I'm going to assume you're using the Java-language debugger, and not a native debugger like gdb.
When you attach a debugger, Dalvik stops executing JIT-compiled code and runs everything in the interpreter. It uses a less-efficient version of the interpreter that has some extra debugger support, so if you (say) "step over" a method call, and the method throws an exception, you stop. (If all it did was set a temporary breakpoint on the following instruction, you'd never hit it.)
The "debug interpreter" and the regular "portable" interpreter are built from substantially the same source code -- it's the same source files, built twice, with different macro definitions -- so differences in behavior are usually about performance rather than execution.
The JIT compiler generates and executes code natively, so it's quite a bit different. Like the interpreter, it hasn't changed much over the last few years, except for the occasional OEM modification, and is unlikely to be the cause of problems.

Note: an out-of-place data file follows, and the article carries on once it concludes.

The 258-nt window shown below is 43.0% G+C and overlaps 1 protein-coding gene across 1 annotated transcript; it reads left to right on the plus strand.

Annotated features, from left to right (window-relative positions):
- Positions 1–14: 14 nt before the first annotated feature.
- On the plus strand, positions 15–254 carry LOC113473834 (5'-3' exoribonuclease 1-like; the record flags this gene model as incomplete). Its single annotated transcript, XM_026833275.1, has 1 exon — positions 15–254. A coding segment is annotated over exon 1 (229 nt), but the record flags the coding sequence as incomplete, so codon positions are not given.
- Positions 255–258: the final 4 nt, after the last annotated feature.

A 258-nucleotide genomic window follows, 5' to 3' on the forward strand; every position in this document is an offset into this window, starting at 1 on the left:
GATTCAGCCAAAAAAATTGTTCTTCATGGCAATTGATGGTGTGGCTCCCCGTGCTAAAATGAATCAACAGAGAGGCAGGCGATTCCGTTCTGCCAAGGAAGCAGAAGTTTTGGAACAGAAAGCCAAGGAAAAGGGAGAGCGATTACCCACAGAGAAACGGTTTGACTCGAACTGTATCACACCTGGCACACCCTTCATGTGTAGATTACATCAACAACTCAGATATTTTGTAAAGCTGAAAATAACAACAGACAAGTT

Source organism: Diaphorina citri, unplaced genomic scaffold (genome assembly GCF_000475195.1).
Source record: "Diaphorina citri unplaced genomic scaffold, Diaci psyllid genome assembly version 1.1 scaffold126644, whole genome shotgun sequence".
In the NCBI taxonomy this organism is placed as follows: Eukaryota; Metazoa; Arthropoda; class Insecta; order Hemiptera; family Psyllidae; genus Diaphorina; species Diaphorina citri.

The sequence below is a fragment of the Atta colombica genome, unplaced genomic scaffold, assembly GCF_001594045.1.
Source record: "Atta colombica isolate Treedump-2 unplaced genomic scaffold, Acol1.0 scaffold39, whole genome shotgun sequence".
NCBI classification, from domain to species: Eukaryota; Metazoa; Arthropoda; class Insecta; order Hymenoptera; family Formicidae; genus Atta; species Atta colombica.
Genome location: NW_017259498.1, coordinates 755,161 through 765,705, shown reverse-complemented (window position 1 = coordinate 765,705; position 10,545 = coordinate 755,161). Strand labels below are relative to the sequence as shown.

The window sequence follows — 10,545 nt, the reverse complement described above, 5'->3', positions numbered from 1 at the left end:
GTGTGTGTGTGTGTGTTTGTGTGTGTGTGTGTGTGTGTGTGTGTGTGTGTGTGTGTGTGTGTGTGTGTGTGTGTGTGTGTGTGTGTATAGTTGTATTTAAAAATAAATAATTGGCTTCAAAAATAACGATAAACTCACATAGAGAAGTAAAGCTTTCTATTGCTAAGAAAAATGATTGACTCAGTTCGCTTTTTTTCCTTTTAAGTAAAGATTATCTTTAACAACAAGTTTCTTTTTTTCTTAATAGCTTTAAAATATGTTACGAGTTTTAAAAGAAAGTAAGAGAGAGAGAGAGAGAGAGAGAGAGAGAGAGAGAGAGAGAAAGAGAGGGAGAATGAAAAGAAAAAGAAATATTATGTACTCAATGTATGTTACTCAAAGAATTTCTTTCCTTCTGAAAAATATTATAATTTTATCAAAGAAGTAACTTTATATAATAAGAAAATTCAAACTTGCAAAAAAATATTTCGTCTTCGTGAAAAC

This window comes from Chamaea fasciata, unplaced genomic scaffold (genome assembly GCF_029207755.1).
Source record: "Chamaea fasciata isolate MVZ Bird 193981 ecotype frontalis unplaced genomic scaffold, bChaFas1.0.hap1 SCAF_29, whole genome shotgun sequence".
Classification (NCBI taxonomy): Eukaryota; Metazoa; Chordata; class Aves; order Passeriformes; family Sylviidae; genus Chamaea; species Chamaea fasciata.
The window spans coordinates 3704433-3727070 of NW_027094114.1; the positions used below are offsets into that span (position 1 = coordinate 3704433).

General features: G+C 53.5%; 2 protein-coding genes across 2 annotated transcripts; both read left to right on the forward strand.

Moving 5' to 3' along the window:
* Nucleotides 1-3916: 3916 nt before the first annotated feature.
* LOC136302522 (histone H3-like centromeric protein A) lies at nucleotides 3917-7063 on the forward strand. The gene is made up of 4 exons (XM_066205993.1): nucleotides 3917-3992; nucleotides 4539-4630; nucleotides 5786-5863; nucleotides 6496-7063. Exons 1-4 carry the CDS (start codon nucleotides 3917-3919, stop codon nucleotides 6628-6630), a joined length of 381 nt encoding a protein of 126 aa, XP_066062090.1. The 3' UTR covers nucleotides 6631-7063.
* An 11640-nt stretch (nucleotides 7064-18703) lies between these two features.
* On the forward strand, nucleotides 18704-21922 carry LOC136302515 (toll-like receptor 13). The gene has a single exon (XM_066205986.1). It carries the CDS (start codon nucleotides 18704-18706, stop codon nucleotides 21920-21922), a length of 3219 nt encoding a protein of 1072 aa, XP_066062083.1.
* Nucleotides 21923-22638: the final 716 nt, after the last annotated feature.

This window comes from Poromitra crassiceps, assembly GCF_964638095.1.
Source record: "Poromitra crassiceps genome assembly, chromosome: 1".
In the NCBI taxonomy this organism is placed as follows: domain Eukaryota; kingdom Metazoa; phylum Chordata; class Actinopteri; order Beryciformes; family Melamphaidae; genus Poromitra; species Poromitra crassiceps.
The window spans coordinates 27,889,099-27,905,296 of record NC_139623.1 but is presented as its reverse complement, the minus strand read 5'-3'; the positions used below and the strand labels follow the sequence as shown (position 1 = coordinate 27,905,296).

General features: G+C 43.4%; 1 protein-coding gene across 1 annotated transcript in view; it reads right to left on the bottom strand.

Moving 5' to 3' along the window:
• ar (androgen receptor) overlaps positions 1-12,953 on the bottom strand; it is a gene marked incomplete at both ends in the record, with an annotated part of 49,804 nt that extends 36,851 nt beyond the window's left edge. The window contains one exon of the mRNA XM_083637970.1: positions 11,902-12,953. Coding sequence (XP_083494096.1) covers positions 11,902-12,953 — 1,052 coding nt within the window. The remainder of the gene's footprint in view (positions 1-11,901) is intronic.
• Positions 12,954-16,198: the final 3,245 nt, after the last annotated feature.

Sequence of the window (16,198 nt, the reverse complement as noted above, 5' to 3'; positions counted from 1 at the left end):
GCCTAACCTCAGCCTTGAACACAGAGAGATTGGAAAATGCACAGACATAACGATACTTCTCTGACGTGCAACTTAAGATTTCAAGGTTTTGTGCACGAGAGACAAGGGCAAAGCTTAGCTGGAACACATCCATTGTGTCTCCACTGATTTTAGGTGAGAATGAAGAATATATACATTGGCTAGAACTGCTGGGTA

The most significant difference between debug and non-debug is performance. Anything with a race condition will behave differently, because you're going from a fast interpreter with JIT-compiled native code to a slower interpreter. Without knowing the structure of your code it's impossible to say if this is the issue, but you can find an overview of SMP on Android here.